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There are two main types of sunscreen – chemical and physical sunscreens. Chemical sunscreens absorb the sun’s harmful rays while physical sunscreens reflect them. There are a number of different chemical filters available including oxybenzone, avobenzone and octocrylene. The most common physical sunscreens use zinc oxide and titanium dioxide.
Sun exposure is a major source of vitamin D. Total avoidance of the sun can be a cause of Vitamin D deficiency but it is also available through dietary sources.
Use enough sunscreen to generously coat all skin that will be not be covered by clothing. Most people only apply 25-50 percent of the recommended amount of sunscreen. The amount required will obviously vary depending on your size but in general approximately 1 ounce (enough to fill a shot glass) is a good starting point. It should be reapplied approximately every two hours, or after swimming or sweating. Don’t forget clothing provides good protection as well as wearing a broad-brimmed hat and sunglasses.
When choosing a sunscreen it is important to choose a broad spectrum sunscreen with good UVA and UVB protection. UVA and UVB is the main cause of both melanoma and non-melanoma skin cancers. The sunlight exposure time to make significant vitamin D varies according to a number of environmental and personal factors but is typically short and less than the amount of time needed for skin to burn. It is essential to make sure the skin is fully protected at times of highest UVB exposure (11 am – 3 pm) to avoid burning.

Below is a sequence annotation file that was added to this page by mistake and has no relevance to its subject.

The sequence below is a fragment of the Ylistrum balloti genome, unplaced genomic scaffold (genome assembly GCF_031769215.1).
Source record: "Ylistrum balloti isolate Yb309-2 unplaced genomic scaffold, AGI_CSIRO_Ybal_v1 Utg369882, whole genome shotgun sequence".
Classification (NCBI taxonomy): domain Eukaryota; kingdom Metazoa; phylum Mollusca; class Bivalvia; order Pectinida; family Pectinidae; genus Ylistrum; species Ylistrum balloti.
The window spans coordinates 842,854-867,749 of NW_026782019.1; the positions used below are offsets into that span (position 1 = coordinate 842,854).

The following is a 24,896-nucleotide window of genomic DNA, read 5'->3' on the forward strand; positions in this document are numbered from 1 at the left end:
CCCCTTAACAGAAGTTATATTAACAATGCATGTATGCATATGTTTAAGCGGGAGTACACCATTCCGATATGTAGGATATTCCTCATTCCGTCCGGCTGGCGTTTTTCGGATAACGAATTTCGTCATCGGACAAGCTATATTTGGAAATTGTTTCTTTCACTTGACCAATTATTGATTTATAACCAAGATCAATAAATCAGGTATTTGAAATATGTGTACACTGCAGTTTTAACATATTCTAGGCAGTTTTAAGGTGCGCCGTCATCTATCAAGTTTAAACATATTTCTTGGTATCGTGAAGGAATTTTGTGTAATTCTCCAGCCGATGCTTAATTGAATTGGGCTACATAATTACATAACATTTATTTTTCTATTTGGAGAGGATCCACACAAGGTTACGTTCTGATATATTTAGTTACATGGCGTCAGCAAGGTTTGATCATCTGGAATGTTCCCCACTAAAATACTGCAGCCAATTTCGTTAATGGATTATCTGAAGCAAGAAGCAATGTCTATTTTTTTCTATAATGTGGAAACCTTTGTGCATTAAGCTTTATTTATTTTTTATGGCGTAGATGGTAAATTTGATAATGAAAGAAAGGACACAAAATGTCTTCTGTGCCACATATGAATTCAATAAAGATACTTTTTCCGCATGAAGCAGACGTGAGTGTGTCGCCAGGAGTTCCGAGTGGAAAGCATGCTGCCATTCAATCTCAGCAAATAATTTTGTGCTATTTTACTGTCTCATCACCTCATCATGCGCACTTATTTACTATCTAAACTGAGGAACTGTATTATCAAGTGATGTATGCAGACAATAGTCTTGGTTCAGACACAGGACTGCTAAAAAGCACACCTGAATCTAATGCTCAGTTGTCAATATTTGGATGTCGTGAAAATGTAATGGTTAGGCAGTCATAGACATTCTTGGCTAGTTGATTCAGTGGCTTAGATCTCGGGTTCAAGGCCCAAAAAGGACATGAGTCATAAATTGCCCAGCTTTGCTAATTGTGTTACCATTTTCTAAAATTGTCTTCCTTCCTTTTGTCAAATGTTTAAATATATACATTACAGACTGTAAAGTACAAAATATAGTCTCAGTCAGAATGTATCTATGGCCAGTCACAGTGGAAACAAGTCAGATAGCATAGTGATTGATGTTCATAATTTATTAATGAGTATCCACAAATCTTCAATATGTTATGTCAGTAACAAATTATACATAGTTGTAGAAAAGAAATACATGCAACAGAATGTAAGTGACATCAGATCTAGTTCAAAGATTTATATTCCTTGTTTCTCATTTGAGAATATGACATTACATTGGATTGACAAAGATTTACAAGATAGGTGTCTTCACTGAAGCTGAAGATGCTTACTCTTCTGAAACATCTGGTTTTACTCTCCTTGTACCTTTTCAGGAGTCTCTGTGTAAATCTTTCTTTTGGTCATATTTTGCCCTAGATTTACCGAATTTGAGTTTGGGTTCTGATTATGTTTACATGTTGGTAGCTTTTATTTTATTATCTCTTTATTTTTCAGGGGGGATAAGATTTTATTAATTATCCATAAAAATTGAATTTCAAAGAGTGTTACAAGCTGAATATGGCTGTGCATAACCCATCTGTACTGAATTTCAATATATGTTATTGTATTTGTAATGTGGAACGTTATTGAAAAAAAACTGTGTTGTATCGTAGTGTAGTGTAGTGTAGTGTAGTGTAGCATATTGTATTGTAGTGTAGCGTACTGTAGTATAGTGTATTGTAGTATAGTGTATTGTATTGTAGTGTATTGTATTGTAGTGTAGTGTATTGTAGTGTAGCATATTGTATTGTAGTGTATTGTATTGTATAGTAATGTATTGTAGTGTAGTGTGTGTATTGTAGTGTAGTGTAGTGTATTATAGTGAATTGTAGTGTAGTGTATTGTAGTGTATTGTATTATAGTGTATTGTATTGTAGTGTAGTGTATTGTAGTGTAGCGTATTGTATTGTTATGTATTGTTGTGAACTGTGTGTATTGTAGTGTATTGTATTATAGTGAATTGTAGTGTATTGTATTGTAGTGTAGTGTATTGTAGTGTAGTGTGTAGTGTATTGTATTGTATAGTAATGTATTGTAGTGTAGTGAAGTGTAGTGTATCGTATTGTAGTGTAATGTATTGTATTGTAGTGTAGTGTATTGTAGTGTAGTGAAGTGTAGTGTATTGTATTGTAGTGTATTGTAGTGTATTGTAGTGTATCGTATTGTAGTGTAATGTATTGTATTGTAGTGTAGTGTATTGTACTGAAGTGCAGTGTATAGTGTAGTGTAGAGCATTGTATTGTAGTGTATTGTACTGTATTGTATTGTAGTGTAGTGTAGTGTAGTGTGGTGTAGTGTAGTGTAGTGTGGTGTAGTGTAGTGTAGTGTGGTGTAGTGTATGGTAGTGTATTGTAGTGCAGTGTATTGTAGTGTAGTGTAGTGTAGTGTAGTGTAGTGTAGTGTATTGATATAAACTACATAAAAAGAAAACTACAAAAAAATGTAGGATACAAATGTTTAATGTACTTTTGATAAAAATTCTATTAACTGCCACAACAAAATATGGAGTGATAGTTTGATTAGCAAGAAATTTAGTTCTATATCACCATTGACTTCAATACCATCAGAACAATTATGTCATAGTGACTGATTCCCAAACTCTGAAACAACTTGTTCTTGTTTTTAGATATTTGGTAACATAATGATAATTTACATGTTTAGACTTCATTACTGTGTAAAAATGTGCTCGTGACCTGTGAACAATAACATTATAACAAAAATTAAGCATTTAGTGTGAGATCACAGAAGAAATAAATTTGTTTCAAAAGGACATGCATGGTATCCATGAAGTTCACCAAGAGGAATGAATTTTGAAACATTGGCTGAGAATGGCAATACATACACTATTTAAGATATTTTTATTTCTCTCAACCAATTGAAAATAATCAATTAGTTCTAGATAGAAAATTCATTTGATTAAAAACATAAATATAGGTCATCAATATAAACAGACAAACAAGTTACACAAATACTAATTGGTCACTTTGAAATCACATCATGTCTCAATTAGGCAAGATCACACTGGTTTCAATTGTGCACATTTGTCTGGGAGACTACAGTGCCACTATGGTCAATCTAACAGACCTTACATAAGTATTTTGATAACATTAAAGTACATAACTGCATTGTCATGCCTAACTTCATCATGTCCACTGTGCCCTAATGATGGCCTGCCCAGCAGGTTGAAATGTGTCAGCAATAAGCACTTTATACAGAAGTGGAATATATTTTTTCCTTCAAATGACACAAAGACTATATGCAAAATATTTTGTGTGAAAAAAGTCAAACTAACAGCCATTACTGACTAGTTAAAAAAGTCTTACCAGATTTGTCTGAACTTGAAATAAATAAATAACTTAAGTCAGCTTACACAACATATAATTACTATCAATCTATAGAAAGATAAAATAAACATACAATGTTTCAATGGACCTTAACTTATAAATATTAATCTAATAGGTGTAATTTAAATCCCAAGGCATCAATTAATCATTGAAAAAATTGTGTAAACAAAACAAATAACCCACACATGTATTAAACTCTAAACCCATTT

Vitamin D deficiency is extremely common in the UK and often shows no symptoms. Vitamin D is essential for good bone health and deficiency can present with bone problems such as osteoporosis in adults and rickets in children.
Everyone needs vitamin D, which is essential for good bone health. Low levels are linked to bone disorders including rickets in children, and osteomalacia/osteoporosis in adults. The role of vitamin D in the protection against cancer, heart disease, diabetes and other chronic diseases is still inconclusive.
Vitamin D supplements are available to keep your levels in the normal range.
Vitamin D can be obtained from both the sun and the diet. Vitamin D can be over supplemented and this may also have adverse health affects. There is still a lot of research into the risk/benefit of vitamin D supplementation as well as optimal levels. There is, however, no uncertainty about the role of ultraviolet light in causing skin cancer.
Patients (particularly high-risk patients) should protect their skin and not burn. If vitamin D levels are not in the normal range with diet and cautious sun exposure then supplementation to the normal range seems sensible. In fair-skinned people, casual short sun exposures a few times per week, taking particular care not to burn, can help provide the benefits of vitamin D while minimising risks.